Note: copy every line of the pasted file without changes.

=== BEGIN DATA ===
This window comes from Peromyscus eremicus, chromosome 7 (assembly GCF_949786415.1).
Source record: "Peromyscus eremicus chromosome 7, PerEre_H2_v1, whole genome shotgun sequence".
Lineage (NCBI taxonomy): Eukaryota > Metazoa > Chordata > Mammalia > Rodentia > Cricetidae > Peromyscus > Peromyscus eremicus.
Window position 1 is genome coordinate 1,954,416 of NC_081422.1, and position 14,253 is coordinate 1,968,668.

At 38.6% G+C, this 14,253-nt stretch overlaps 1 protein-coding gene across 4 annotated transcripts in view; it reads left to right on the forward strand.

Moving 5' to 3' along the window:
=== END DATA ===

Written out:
This window comes from Peromyscus eremicus, chromosome 7 (assembly GCF_949786415.1).
Source record: "Peromyscus eremicus chromosome 7, PerEre_H2_v1, whole genome shotgun sequence".
Lineage (NCBI taxonomy): Eukaryota > Metazoa > Chordata > Mammalia > Rodentia > Cricetidae > Peromyscus > Peromyscus eremicus.
Window position 1 is genome coordinate 1,954,416 of NC_081422.1, and position 14,253 is coordinate 1,968,668.

At 38.6% G+C, this 14,253-nt stretch overlaps 1 protein-coding gene across 4 annotated transcripts in view; it reads left to right on the forward strand.

Moving 5' to 3' along the window: